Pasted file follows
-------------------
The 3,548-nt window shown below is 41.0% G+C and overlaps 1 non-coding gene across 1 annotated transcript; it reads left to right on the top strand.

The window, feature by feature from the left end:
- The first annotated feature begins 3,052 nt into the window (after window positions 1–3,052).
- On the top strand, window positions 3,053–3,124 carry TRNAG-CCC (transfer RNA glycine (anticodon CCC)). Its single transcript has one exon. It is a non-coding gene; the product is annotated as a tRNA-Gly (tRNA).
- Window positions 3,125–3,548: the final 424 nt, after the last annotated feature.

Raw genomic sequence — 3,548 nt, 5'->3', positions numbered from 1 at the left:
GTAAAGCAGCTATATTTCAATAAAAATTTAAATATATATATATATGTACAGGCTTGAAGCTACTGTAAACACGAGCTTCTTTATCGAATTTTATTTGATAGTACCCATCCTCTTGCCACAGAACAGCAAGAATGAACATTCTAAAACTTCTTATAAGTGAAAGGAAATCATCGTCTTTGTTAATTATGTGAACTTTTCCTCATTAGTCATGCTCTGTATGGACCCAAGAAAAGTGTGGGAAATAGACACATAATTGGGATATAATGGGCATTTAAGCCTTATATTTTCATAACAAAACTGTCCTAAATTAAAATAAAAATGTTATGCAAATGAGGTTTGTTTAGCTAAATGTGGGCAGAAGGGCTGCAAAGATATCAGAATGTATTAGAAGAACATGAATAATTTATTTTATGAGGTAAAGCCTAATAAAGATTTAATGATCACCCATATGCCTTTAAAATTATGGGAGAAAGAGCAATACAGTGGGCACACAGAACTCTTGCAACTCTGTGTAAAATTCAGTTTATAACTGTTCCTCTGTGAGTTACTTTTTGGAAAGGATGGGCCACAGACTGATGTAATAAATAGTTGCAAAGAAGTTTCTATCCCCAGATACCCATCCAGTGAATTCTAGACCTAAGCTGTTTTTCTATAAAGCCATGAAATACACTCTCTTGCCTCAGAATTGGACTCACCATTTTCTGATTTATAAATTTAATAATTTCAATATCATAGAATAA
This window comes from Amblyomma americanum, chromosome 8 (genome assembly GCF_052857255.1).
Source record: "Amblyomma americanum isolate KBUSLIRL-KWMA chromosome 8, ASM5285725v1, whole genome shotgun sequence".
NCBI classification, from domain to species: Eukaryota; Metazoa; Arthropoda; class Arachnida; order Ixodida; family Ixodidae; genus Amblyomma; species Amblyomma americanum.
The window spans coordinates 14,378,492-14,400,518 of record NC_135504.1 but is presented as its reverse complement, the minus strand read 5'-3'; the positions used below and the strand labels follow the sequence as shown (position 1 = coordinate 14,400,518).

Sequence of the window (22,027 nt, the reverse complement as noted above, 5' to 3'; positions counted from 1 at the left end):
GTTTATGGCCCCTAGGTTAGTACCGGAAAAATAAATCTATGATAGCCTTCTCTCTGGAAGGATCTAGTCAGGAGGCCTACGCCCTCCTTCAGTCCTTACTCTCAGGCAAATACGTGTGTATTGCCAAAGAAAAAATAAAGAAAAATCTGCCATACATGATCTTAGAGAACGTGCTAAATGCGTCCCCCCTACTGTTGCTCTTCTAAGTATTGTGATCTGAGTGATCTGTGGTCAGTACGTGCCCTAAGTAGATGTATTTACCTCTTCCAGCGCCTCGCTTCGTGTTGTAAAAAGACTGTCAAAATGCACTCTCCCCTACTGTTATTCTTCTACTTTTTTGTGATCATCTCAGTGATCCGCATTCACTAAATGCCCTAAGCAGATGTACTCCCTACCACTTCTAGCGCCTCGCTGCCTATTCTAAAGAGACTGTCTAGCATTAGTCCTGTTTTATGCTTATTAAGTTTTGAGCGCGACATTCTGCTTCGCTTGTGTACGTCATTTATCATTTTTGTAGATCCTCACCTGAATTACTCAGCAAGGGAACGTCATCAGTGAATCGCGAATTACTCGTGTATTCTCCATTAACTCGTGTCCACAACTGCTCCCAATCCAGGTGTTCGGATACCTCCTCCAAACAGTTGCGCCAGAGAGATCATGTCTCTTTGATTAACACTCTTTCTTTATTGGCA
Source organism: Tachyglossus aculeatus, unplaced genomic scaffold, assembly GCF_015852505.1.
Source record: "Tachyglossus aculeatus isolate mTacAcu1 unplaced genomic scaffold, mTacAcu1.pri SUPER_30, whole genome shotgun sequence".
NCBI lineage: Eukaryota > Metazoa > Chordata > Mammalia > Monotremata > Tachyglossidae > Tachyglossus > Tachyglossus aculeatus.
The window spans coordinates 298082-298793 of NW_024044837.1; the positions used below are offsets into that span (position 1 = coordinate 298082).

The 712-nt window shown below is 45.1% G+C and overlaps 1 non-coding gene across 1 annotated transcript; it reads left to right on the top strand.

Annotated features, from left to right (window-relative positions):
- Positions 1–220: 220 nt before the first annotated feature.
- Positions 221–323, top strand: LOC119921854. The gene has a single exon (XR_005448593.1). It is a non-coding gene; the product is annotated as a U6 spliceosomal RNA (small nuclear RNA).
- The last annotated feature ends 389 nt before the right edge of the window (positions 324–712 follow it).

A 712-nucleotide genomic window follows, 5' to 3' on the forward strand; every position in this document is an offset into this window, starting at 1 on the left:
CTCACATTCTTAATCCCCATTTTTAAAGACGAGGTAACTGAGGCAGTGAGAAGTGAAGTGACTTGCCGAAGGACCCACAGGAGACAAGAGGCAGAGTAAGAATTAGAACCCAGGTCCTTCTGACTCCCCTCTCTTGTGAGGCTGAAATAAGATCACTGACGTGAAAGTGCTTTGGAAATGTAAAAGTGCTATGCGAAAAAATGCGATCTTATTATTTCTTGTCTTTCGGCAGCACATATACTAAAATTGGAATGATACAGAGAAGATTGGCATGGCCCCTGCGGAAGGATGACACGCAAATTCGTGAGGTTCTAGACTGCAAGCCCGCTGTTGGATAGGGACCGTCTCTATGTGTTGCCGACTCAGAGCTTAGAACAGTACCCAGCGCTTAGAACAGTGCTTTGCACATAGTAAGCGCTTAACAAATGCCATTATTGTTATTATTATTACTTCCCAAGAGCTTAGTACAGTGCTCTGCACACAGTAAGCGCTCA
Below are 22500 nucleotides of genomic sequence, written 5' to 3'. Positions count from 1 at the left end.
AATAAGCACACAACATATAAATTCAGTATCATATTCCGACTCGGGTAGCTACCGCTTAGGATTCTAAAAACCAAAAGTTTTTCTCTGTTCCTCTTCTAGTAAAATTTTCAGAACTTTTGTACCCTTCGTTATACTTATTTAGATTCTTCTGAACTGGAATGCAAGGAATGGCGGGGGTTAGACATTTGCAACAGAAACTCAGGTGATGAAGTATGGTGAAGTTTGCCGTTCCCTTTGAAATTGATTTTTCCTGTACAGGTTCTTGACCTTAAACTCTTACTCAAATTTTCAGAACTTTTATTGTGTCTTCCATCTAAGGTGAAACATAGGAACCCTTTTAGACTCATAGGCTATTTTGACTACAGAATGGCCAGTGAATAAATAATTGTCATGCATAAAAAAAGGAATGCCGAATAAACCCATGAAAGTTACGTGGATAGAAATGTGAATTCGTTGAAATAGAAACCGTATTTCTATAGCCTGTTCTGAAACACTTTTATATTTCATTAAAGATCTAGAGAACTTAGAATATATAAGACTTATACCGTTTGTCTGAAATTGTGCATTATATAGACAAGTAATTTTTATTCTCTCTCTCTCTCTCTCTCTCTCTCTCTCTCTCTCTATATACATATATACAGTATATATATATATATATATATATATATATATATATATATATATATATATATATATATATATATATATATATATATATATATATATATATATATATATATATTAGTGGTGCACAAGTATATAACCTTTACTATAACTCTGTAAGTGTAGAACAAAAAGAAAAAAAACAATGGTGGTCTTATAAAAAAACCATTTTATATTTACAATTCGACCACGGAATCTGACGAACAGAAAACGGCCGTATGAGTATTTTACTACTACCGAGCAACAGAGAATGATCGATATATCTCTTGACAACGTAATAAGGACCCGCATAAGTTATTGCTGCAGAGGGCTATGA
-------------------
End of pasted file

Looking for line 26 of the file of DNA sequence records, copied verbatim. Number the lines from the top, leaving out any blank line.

AATAAGCACACAACATATAAATTCAGTATCATATTCCGACTCGGGTAGCTACCGCTTAGGATTCTAAAAACCAAAAGTTTTTCTCTGTTCCTCTTCTAGTAAAATTTTCAGAACTTTTGTACCCTTCGTTATACTTATTTAGATTCTTCTGAACTGGAATGCAAGGAATGGCGGGGGTTAGACATTTGCAACAGAAACTCAGGTGATGAAGTATGGTGAAGTTTGCCGTTCCCTTTGAAATTGATTTTTCCTGTACAGGTTCTTGACCTTAAACTCTTACTCAAATTTTCAGAACTTTTATTGTGTCTTCCATCTAAGGTGAAACATAGGAACCCTTTTAGACTCATAGGCTATTTTGACTACAGAATGGCCAGTGAATAAATAATTGTCATGCATAAAAAAAGGAATGCCGAATAAACCCATGAAAGTTACGTGGATAGAAATGTGAATTCGTTGAAATAGAAACCGTATTTCTATAGCCTGTTCTGAAACACTTTTATATTTCATTAAAGATCTAGAGAACTTAGAATATATAAGACTTATACCGTTTGTCTGAAATTGTGCATTATATAGACAAGTAATTTTTATTCTCTCTCTCTCTCTCTCTCTCTCTCTCTCTCTCTCTATATACATATATACAGTATATATATATATATATATATATATATATATATATATATATATATATATATATATATATATATATATATATATATATATATATATATATATATATATATATTAGTGGTGCACAAGTATATAACCTTTACTATAACTCTGTAAGTGTAGAACAAAAAGAAAAAAAACAATGGTGGTCTTATAAAAAAACCATTTTATATTTACAATTCGACCACGGAATCTGACGAACAGAAAACGGCCGTATGAGTATTTTACTACTACCGAGCAACAGAGAATGATCGATATATCTCTTGACAACGTAATAAGGACCCGCATAAGTTATTGCTGCAGAGGGCTATGA